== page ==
This paper uses GANs framework to combine generative and discriminative information retrieval model. It shows a promising result on web search, item recommendations, and Q/A tasks.
Typically, many relevant models are classified into 2 types:
- Generative retrieval model
- It generates a document given a query and possibly relevant score. The model is .
- Discriminative retrieval model
- It computes a relevance score for the given query and document pair. The model is .
The generative model tried to find a connection between document and query. On the other hand, the discriminative model attempts to model the interaction between query and document based on relevance scores.
Both models have their shortcoming. Many generative models require a predefined data generating story. The wrong assumption will lead to the poor performance. The generative model is usually trying to fit the data to its model without external guidance. Meanwhile, the discriminative model requires a lot of labeled data to be effective, especially for a deep neural network model.
By train both models using GANs framework, it is now possible to solve their shortcoming. The generative model is now adaptive because the discriminator will reward the generative model when it can create or select good samples. This adaptive guidance from the discriminator is unique in GANs framework and will help the generator learns to pick good samples from the data distribution. At the same time, the discriminator can receive even more training data from the generative model. This is similar to semi-supervised learning where unlabeled data are utilized. Adversarial training allows us to improve both generative and discriminative models via jointly learning through the
Adversarial training allows us to improve both generative and discriminative models via jointly learning through the minimax training. The traditional training based on maximum likelihood does not have principle way to allow both models to give each other feedbacks.
The paper seems to be promising and their results on 3 information retrieval tasks are really good. But I notice that their training procedure requires pretraining. This made me wonder if pre-training is part of the performance boost during testing. I don’t find the part in the paper that explains the benefit of pretraining in their settings.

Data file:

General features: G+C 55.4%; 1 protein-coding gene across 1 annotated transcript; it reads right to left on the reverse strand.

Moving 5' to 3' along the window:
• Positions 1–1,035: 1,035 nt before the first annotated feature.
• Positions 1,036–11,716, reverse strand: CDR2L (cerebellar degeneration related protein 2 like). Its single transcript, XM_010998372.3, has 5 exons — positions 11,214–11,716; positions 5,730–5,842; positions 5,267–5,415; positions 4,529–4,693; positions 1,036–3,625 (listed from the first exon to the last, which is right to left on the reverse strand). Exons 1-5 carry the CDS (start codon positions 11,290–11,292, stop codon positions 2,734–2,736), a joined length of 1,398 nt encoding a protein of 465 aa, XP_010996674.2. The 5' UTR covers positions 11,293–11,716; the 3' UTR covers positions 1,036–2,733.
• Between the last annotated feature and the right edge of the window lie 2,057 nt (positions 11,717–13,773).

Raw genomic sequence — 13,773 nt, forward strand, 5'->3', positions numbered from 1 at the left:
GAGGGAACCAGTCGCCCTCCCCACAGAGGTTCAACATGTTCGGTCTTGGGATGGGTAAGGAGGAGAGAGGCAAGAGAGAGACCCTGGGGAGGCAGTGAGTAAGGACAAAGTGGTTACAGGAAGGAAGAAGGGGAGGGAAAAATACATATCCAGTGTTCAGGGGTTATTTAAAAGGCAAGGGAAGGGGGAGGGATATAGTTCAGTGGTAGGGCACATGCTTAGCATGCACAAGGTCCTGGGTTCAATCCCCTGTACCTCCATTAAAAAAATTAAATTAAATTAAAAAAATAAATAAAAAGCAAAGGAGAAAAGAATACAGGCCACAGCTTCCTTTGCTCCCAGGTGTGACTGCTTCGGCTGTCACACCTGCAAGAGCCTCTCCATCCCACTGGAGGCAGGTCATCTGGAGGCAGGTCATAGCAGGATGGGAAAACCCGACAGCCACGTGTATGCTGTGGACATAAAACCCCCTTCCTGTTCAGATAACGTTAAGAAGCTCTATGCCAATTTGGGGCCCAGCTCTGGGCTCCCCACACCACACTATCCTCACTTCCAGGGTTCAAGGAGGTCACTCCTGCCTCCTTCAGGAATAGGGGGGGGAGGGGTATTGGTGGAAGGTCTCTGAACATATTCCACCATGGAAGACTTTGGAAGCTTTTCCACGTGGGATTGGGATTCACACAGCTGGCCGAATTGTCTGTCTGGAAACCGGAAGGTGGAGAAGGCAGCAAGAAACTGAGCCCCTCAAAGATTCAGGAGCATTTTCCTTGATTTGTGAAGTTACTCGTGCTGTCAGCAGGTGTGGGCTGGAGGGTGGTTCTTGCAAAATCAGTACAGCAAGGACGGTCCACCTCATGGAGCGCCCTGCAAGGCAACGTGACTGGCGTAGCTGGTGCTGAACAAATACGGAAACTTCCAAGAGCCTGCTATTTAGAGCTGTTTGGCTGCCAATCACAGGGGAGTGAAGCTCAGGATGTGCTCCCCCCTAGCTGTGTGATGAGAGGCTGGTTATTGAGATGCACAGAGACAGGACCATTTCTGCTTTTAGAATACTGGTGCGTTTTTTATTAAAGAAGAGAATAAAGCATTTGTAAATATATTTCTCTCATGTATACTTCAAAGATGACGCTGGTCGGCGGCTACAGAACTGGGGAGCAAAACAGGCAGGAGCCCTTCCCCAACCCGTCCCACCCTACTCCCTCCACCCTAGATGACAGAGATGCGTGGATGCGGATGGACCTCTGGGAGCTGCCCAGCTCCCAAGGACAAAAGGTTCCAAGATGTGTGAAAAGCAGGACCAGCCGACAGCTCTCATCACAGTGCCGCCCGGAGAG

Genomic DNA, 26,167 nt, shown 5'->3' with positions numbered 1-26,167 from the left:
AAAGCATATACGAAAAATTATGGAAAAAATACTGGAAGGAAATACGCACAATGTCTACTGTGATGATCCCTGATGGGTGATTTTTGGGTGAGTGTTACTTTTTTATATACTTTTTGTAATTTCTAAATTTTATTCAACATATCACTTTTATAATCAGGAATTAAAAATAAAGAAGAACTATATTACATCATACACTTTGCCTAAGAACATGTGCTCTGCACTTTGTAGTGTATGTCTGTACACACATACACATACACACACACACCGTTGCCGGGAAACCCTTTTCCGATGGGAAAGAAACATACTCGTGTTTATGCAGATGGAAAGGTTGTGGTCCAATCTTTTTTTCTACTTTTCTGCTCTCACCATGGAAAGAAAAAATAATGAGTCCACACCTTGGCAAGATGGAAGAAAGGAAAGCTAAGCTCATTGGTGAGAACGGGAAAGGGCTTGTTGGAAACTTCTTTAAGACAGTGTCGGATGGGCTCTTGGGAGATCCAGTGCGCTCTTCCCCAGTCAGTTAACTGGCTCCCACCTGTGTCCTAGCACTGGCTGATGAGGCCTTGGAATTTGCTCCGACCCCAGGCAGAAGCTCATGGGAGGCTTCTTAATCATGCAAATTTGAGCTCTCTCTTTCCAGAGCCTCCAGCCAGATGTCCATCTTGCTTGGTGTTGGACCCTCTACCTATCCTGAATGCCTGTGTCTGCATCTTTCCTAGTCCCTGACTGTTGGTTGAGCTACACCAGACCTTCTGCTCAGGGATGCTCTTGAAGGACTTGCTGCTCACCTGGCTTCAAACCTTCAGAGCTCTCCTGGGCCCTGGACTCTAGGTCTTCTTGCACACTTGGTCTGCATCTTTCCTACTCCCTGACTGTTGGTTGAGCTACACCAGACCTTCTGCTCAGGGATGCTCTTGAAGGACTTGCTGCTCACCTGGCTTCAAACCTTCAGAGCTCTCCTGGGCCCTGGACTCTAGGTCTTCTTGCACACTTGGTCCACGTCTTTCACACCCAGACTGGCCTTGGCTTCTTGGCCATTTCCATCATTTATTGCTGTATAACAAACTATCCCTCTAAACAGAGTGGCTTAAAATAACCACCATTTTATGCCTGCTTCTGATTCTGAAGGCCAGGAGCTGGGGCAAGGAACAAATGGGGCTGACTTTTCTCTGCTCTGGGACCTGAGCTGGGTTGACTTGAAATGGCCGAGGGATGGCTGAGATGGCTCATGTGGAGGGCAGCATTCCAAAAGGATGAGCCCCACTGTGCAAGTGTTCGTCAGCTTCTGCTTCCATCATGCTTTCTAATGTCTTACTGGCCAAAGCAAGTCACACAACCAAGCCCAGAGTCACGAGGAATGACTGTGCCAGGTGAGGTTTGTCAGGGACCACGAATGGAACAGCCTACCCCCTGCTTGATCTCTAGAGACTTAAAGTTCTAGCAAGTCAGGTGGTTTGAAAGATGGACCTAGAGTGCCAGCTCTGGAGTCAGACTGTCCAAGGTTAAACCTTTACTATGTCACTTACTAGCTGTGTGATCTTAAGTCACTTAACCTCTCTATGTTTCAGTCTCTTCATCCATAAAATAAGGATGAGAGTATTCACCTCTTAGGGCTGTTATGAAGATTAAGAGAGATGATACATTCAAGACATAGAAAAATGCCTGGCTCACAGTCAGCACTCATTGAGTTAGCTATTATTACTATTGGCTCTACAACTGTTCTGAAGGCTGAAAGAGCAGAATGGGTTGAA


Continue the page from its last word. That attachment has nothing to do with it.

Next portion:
The discriminative model is straight forward. It is a sigmoid function. The discriminator basically gives a high probability when the given document-query pair is relevant. The generative model is more interesting. In the standard GANs, the generator will create a sample from a simple distribution, but IRGAN does not generate a new document-query pair. Instead, the author chose to let the generator select the sample from the document pool. In my opinion, this approach is simpler than creating a new data because the sample is realistic. Also, IRGAN cares about finding a function to compute a relevance score so it is unnecessary to generate a completely new data.
However, the cost function for the generator is an expectation over all documents in the corpus. The Monte Carlo approximation will have a high variance. Thus, they use policy gradient to reduce the variance so that the model can learn a useful representation. Although is a discrete distribution, the backprop is applicable because we pre-sample all documents from beforehand. Thus, eq. 5 is differentiable. The extra care may need in order to reduce variance further. They use an advantage function. (Please look at the reference on Reinforcement Learning ).
Generating positive and negative samples are still confusing in this paper. It seems to be application specific. The author mentioned about using softmax with temperature hyper-parameter to put more or less focus on top documents. My guess is when we put less focus on top documents, the generator has more chance to pick up more negative samples. After I read the paper again, it seems that all samples selected by the generator model are negative samples. This part remains unclear and I need to ask the author for more details.
In conclusion, I like this paper because it tried to combine generative and discriminative retrieval models via GANs framework. I would not be appreciated if they simply applied the IR task to GANs blindly. Instead, they explained their motivation and discussed the advantage of jointly train both models. It seems adversarial training is useful for IR tasks as well.
 Jun Wang, Lantao Yu, Weinan Zhang, Yu Gong, Yinghui Xu, Benyou Wang, Peng Zhang, and Dell Zhang. 2017. IRGAN: A Minimax Game for Unifying Generative and Discriminative Information Retrieval Models. In Proceedings of SIGIR’17, Shinjuku, Tokyo, Japan, August 7-11, 2017, 10 pages.
 Richard S Sutton, David A McAllester, Satinder P Singh, Yishay Mansour, and others. 1999. Policy Gradient Methods for Reinforcement Learning with Function Approximation. In NIPS.
 IRGAN code (http://lantaoyu.com/publications/IRGAN)